Affected by COVID-19, we are not allowed to enter the aquarium for functional testing. However, we designed an experimentation and presented it with words and diagrams. Throughout the process, we faced some difficulties such as adapting to different water conditions, choosing other kinds of bacteria, and observing results. Once we finished solving the difficulties, our team has come up with a suitable experimental plan. We believe that our project could be applied in the actual situation and function efficiently.
Experiment design of realistic test
Most fish and plants can only survive in a limited range of water temperature. Thus, it is best to maintain the ideal temperature of aquariums between 25℃ to 27℃. Escherichia coli can survive at a temperature ranging from 4℃ to 45℃. Moreover, E. coli is a facultative anaerobic organism. It is able to survive in an environment where water predominates. In addition to temperature, the salt concentration of seawater is also a factor that may affect the function of our E.coli. A research shows that there were no statistically significant effects of salinity (30.0 and 36.5 psu) in their natural range on the survival of E.coli (Jozić; Šolić, 2017). Therefore, our specifically engineered E.coli can be applied into aquarium and work effectively.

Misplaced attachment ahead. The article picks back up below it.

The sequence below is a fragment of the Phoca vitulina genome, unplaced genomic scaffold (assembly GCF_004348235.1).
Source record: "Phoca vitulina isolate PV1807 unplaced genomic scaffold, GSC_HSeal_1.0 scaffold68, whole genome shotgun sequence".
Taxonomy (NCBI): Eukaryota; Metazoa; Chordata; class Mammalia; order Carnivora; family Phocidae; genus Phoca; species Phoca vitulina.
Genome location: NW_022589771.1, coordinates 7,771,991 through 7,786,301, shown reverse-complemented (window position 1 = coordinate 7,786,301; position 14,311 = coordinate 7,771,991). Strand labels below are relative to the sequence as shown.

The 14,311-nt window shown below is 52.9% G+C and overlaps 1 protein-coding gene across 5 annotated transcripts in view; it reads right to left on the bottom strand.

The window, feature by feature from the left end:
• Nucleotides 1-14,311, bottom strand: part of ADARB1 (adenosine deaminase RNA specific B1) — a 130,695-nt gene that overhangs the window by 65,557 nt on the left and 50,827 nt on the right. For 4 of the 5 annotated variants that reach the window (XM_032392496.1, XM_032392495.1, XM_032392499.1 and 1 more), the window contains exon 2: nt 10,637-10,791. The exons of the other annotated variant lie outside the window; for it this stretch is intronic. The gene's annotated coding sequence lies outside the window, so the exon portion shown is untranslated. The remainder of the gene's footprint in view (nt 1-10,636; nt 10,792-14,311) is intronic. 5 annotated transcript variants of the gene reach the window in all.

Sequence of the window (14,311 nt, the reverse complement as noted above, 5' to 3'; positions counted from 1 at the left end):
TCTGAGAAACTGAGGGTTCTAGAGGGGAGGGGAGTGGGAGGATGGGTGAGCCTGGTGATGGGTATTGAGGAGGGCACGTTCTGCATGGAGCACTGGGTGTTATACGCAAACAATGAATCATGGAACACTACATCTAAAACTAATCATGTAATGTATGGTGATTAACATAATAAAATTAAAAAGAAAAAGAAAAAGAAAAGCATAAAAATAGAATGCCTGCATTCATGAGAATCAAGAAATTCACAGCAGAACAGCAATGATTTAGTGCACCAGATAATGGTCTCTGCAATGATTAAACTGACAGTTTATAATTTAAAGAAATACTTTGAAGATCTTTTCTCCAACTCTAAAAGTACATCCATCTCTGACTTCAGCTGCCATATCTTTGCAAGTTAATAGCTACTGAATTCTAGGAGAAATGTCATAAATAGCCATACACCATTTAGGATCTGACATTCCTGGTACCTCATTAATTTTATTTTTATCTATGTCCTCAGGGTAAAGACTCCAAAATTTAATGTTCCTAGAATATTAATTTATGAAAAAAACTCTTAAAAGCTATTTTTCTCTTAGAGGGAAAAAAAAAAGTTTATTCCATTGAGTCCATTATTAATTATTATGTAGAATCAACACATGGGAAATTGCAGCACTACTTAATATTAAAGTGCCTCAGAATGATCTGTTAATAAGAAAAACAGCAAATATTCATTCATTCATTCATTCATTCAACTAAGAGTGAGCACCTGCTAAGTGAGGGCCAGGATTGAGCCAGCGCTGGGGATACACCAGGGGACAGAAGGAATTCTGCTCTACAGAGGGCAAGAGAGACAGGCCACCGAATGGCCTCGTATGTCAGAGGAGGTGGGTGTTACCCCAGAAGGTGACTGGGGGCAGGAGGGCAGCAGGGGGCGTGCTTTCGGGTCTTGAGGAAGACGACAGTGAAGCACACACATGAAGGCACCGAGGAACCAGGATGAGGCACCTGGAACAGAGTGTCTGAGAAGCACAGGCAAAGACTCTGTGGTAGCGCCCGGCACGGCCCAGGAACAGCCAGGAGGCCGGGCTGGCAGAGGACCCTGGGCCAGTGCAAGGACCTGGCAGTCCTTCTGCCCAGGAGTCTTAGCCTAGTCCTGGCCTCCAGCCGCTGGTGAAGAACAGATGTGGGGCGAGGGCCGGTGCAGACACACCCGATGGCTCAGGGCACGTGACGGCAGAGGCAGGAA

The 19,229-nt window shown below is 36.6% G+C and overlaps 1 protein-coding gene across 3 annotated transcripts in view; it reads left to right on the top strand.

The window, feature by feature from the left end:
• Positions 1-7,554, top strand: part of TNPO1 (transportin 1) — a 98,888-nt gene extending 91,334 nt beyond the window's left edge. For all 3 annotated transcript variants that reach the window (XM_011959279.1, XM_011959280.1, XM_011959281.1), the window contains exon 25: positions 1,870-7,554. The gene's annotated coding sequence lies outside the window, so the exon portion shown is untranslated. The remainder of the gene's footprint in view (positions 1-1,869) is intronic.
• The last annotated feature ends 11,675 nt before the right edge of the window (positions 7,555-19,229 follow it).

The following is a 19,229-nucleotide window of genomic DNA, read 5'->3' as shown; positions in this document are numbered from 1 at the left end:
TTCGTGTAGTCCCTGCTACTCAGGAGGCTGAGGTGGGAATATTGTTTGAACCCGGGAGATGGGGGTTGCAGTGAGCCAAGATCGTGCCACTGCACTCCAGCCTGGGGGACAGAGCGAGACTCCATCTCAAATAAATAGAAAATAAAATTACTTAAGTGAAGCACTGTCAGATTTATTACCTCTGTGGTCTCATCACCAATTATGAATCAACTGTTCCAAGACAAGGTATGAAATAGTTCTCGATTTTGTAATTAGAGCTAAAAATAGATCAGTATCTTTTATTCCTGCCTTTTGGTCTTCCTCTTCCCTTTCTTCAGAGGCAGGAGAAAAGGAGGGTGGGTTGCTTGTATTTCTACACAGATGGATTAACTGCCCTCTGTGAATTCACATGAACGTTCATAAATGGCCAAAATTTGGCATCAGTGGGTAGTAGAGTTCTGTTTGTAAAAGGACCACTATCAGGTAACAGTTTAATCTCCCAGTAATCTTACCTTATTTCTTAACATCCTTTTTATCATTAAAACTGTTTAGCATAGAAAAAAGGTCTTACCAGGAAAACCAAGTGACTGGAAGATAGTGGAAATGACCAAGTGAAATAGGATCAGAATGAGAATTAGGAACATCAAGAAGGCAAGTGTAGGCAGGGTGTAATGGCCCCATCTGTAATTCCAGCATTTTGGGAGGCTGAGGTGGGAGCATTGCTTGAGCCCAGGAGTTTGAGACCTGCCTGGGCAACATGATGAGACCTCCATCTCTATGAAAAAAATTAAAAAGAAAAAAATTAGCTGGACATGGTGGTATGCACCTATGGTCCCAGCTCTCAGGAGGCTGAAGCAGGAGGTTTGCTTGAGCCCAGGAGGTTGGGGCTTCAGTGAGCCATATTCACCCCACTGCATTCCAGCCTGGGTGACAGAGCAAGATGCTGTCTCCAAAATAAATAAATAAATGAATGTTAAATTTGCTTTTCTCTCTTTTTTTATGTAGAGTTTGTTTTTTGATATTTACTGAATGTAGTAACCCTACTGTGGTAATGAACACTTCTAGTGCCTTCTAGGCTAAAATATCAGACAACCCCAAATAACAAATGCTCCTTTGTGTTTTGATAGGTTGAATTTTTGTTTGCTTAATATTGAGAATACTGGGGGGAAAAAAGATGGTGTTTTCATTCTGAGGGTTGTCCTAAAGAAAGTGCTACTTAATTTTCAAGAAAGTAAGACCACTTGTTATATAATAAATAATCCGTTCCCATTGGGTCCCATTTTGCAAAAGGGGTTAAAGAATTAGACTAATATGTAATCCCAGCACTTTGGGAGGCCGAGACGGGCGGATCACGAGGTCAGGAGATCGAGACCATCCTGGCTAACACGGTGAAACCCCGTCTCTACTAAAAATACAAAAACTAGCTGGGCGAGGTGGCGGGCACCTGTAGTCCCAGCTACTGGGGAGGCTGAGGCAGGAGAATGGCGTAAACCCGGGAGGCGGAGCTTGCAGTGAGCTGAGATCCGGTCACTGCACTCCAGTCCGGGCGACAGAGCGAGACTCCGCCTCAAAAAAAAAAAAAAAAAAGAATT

In our interview in Chimelong Ocean Kingdom, one of the interviewees raised a concern in the functionality of our engineered E.coli in both seawater and freshwater. In this case, we collected fresh water and seawater from aquarium and cultivated biofilm in two 50cm*50cm*50cm fish tanks. One from the freshwater aquarium (label A), the other from seawater aquarium (label B). When the biofilm grows to the same condition, we then added 9*10^11num E.coli BL21 into each of the sample. (as seen in figure below).
After adding our engineered E.coli, we chose four time points: one week, two weeks, three weeks, and four weeks to observe the degradation.
Since biofilm can be observed directly by naked eyes, we observed that biofilm can be removed as time increases. After four weeks, our results demonstrated that the biofilm is significantly reduced (more than 50%) in both sample A and B. This indicates that our E.coli has performed effectively in both water samples.
Although our project uses E.coli as the base bacteria. Some may question about the drawbacks on using E.coli. As it may affect the water quality or damage the health of some aquatic organisms. Therefore, in practical applications, among different types of bacteria in the aquarium, we will select the largest number of colony that can be found in the aquarium, followed by genetically modifying that specific bacterial colony to remove biofilm.
Jozić, Slaven & Solic, Mladen. (2017). Effect of Environmental Conditions on Escherichia coli Survival in Seawater. 10.5772/67912.